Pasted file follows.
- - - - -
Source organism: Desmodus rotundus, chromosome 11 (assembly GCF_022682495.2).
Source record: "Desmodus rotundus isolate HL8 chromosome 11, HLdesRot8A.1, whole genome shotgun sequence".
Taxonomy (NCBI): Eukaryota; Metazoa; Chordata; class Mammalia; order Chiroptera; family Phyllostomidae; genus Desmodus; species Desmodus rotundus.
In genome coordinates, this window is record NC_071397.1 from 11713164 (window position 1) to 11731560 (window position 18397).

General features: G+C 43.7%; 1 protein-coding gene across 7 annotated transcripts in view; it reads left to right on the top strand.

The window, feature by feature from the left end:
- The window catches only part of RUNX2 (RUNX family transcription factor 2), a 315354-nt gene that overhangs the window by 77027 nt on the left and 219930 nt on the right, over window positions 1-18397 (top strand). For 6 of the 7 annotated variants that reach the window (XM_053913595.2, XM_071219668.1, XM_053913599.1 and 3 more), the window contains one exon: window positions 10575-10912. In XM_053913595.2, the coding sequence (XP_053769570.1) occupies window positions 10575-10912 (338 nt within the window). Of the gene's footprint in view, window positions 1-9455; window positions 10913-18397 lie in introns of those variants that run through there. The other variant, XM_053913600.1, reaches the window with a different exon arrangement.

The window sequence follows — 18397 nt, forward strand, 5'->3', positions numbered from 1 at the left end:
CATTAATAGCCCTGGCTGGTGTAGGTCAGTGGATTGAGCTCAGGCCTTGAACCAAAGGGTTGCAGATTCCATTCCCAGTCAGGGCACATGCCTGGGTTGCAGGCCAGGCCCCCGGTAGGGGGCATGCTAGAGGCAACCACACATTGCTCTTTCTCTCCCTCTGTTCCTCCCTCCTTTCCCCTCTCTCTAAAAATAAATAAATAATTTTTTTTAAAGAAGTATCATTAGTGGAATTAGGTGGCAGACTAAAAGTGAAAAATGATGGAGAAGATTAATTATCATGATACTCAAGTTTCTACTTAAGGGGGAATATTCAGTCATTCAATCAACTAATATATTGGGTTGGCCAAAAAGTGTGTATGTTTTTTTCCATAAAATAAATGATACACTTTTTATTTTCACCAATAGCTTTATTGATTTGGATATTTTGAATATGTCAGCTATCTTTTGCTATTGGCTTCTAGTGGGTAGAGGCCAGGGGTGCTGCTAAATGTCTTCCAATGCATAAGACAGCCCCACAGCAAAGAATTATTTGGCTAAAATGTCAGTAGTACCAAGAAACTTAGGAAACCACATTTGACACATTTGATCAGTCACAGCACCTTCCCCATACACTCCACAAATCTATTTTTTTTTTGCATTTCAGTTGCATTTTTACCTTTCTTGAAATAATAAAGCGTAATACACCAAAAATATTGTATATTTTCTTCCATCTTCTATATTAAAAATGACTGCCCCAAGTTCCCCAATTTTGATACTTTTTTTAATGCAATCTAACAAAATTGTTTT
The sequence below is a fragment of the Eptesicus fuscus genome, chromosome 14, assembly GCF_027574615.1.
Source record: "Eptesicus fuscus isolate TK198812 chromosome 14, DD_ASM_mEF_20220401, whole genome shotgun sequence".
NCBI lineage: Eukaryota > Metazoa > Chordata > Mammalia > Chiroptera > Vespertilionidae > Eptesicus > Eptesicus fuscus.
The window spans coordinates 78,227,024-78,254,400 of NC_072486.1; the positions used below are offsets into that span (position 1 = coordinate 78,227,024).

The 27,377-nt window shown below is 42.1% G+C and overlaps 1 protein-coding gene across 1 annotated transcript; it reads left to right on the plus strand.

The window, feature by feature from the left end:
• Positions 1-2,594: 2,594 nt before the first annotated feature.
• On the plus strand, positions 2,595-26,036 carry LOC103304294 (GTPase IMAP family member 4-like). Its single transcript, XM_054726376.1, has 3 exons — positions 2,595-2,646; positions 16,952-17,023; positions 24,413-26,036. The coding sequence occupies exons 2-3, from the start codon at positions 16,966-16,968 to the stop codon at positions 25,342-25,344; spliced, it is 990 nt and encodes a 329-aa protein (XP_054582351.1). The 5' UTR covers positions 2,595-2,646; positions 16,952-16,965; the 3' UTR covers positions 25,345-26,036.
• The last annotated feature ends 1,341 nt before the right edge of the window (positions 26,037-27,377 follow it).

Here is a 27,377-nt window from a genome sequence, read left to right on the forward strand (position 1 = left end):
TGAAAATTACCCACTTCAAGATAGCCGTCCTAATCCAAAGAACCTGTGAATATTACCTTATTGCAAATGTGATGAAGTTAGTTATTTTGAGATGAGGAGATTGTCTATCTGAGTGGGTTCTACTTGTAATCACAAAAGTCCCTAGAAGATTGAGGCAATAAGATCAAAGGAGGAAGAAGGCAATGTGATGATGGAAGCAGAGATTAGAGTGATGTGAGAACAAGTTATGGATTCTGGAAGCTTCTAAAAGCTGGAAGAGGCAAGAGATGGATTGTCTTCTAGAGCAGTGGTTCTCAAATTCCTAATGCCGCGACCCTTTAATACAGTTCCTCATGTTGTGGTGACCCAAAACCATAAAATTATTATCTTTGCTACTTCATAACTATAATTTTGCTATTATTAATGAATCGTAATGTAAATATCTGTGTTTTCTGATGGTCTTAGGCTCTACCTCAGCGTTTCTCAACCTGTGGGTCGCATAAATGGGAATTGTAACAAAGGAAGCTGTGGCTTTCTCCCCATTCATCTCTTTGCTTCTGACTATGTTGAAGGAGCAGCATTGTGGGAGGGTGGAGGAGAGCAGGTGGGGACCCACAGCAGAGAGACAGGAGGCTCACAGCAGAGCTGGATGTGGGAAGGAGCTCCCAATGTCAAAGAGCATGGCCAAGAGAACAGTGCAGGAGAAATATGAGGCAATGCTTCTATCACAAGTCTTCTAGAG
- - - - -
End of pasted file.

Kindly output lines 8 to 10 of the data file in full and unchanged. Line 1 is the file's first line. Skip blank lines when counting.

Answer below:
The window sequence follows — 18397 nt, forward strand, 5'->3', positions numbered from 1 at the left end:
CATTAATAGCCCTGGCTGGTGTAGGTCAGTGGATTGAGCTCAGGCCTTGAACCAAAGGGTTGCAGATTCCATTCCCAGTCAGGGCACATGCCTGGGTTGCAGGCCAGGCCCCCGGTAGGGGGCATGCTAGAGGCAACCACACATTGCTCTTTCTCTCCCTCTGTTCCTCCCTCCTTTCCCCTCTCTCTAAAAATAAATAAATAATTTTTTTTAAAGAAGTATCATTAGTGGAATTAGGTGGCAGACTAAAAGTGAAAAATGATGGAGAAGATTAATTATCATGATACTCAAGTTTCTACTTAAGGGGGAATATTCAGTCATTCAATCAACTAATATATTGGGTTGGCCAAAAAGTGTGTATGTTTTTTTCCATAAAATAAATGATACACTTTTTATTTTCACCAATAGCTTTATTGATTTGGATATTTTGAATATGTCAGCTATCTTTTGCTATTGGCTTCTAGTGGGTAGAGGCCAGGGGTGCTGCTAAATGTCTTCCAATGCATAAGACAGCCCCACAGCAAAGAATTATTTGGCTAAAATGTCAGTAGTACCAAGAAACTTAGGAAACCACATTTGACACATTTGATCAGTCACAGCACCTTCCCCATACACTCCACAAATCTATTTTTTTTTTGCATTTCAGTTGCATTTTTACCTTTCTTGAAATAATAAAGCGTAATACACCAAAAATATTGTATATTTTCTTCCATCTTCTATATTAAAAATGACTGCCCCAAGTTCCCCAATTTTGATACTTTTTTTAATGCAATCTAACAAAATTGTTTT
The sequence below is a fragment of the Eptesicus fuscus genome, chromosome 14, assembly GCF_027574615.1.